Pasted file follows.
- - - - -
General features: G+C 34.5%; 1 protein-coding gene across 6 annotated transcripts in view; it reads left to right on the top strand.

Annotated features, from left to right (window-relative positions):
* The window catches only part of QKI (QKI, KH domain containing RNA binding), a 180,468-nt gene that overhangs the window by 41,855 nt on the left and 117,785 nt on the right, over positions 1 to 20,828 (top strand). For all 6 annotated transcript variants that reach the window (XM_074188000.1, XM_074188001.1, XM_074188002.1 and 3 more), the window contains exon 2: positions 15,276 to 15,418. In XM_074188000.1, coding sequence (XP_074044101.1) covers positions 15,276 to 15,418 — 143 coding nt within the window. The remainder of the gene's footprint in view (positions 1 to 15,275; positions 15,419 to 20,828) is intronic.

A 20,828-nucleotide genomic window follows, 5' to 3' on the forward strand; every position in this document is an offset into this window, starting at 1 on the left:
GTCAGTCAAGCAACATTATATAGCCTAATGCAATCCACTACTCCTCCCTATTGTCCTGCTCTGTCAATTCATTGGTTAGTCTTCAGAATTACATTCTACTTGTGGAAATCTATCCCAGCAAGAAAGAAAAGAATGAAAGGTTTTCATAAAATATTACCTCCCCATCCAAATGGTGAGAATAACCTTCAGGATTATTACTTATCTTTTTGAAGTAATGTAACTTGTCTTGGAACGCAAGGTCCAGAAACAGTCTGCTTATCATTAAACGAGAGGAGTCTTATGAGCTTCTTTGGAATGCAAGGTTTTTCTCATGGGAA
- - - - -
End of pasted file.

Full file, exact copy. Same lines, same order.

General features: G+C 34.5%; 1 protein-coding gene across 6 annotated transcripts in view; it reads left to right on the top strand.

Annotated features, from left to right (window-relative positions):
* The window catches only part of QKI (QKI, KH domain containing RNA binding), a 180,468-nt gene that overhangs the window by 41,855 nt on the left and 117,785 nt on the right, over positions 1 to 20,828 (top strand). For all 6 annotated transcript variants that reach the window (XM_074188000.1, XM_074188001.1, XM_074188002.1 and 3 more), the window contains exon 2: positions 15,276 to 15,418. In XM_074188000.1, coding sequence (XP_074044101.1) covers positions 15,276 to 15,418 — 143 coding nt within the window. The remainder of the gene's footprint in view (positions 1 to 15,275; positions 15,419 to 20,828) is intronic.

A 20,828-nucleotide genomic window follows, 5' to 3' on the forward strand; every position in this document is an offset into this window, starting at 1 on the left:
GTCAGTCAAGCAACATTATATAGCCTAATGCAATCCACTACTCCTCCCTATTGTCCTGCTCTGTCAATTCATTGGTTAGTCTTCAGAATTACATTCTACTTGTGGAAATCTATCCCAGCAAGAAAGAAAAGAATGAAAGGTTTTCATAAAATATTACCTCCCCATCCAAATGGTGAGAATAACCTTCAGGATTATTACTTATCTTTTTGAAGTAATGTAACTTGTCTTGGAACGCAAGGTCCAGAAACAGTCTGCTTATCATTAAACGAGAGGAGTCTTATGAGCTTCTTTGGAATGCAAGGTTTTTCTCATGGGAA